Hannah Kiddoo 2015-10-26 12:15:29
LRE’s newest initiative teaches kids about citizenship, geography, and government. At first glance, it might seem like any other city—cars rushing down Main Street, firefighters responding to emergency calls, children anxious to hear the final bell at school, and even the occasional peaceful protest. But unlike Dallas, Los Angeles, or Chicago, this particular metropolis can only be visited online. Welcome to Justiceville, U.S.A., the latest civics and government project from the State Bar of Texas Law-Related Education Department. In Justiceville, students can study citizenship, geography, and government by exploring the animated city’s numerous points of interest, like the fire station, bank, courthouse, and library. A click on the Justiceville City Hall, for example, allows visitors to meet the mayor, who explains her job of overseeing local departments and leading council meetings. Down the street, a friendly mail carrier at the post office talks about his duty to deliver letters and packages, rain or shine. Once students are familiar with the Justiceville map, they can play games to test their knowledge of the city and its residents. Younger learners answer questions about the roles people play in the community and are quizzed on navigation and coordinate mapping with basic grids. Older students are challenged to distinguish which levels of government perform responsibilities throughout town, such as collecting taxes, overseeing vehicle inspections, and determining high school graduation requirements. And the lessons don’t stop when students log off; printable maps and trading cards correspond with the online layout. LRE Director Jan Miller explained that the department has long had curricula on these areas of government, but Justiceville is its first resource to tie them together on a digital platform. “We’ll always stick with our lesson plans,” she said, “but students are changing, and you have to have something that’s going to be engaging.” The LRE department has often been ahead of the curve with creating entertaining educational projects and innovative teaching tools. Thanks to the support of groups such as the Hatton W. Sumners Foundation Inc., the Texas Bar Foundation, and the State Bar of Texas, these projects have been provided to teachers at no cost since 1975. Almost 30 years ago, Miller was one of those educators attending her first LRE event: a law and humanities conference focused on the U.S. and Texas legal systems. “It was just revolutionary to me. All hands-on strategies,” Miller said. “As a new person, just coming out of school, it gave me that grounding of I can try anything.” Miller joined the LRE department as an employee in 1992 and took over as director in 1997. She says that technology has been the biggest change in the course of her tenure. “Kids coming out of university are so much more comfortable with the technology than veteran teachers,” she said. “Our job is to make sure that both groups feel comfortable and have materials they can use.” Collaboration with active educators helps keep that material relevant. Many LRE resources are tailored to the Texas Essential Knowledge and Skills testing standards, and for each new project, Miller and her team seek reviews from select teachers across the state and then adjust it accordingly. The teacher-advisers, for example, suggested that Justiceville offer lessons that would work for a younger age group. “We first targeted that second- to fifth-grade group, and they said we should start earlier,” Miller explained. So they did. And those fun spin-off games that reinforce the skills learned in the animation? They were sourced through feedback and modeled after activities that were already popular in classrooms. “The key in our success is listening to the teachers and what they need.” Already, Justiceville, U.S.A.—which officially launched on August 1, 2015—has been successful in schools. “We know that students learn best when they are actively engaged,” said Lisa Wellborn, elementary social studies coordinator for Plano Independent School District. “Justiceville games allow this to happen in a seamless way. Students enjoy clicking on the various community workers, watching the animations, hearing the sounds, and listening to the roles.” Texas teachers aren’t the only ones benefiting from LRE’s projects. Miller hears from educators in other states who have accessed and implemented the department’s resources. “That’s the nice thing about these projects,” she said. “Not only are they helping teachers in Texas but also those outside of Texas. And that just helps kids in general, which is our main goal.” To explore Justiceville and learn more about other LRE programs, go to texaslre.org.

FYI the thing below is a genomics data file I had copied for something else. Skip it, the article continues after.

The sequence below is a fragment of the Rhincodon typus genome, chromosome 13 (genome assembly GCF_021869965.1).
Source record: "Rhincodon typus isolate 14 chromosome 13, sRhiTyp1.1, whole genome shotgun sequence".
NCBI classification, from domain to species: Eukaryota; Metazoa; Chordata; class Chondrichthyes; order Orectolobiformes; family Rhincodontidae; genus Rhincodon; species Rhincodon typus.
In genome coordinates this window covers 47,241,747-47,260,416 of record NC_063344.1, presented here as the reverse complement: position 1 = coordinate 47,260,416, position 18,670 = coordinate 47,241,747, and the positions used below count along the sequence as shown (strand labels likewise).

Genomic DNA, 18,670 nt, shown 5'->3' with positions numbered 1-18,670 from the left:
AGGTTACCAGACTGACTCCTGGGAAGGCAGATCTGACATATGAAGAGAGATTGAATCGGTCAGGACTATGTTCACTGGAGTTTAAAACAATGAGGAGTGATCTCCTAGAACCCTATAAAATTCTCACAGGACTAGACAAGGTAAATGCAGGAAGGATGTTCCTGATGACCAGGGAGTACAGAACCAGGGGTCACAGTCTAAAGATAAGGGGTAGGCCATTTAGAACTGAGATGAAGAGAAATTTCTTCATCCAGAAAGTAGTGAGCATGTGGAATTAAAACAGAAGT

Published by State Bar of Texas. View All Articles.
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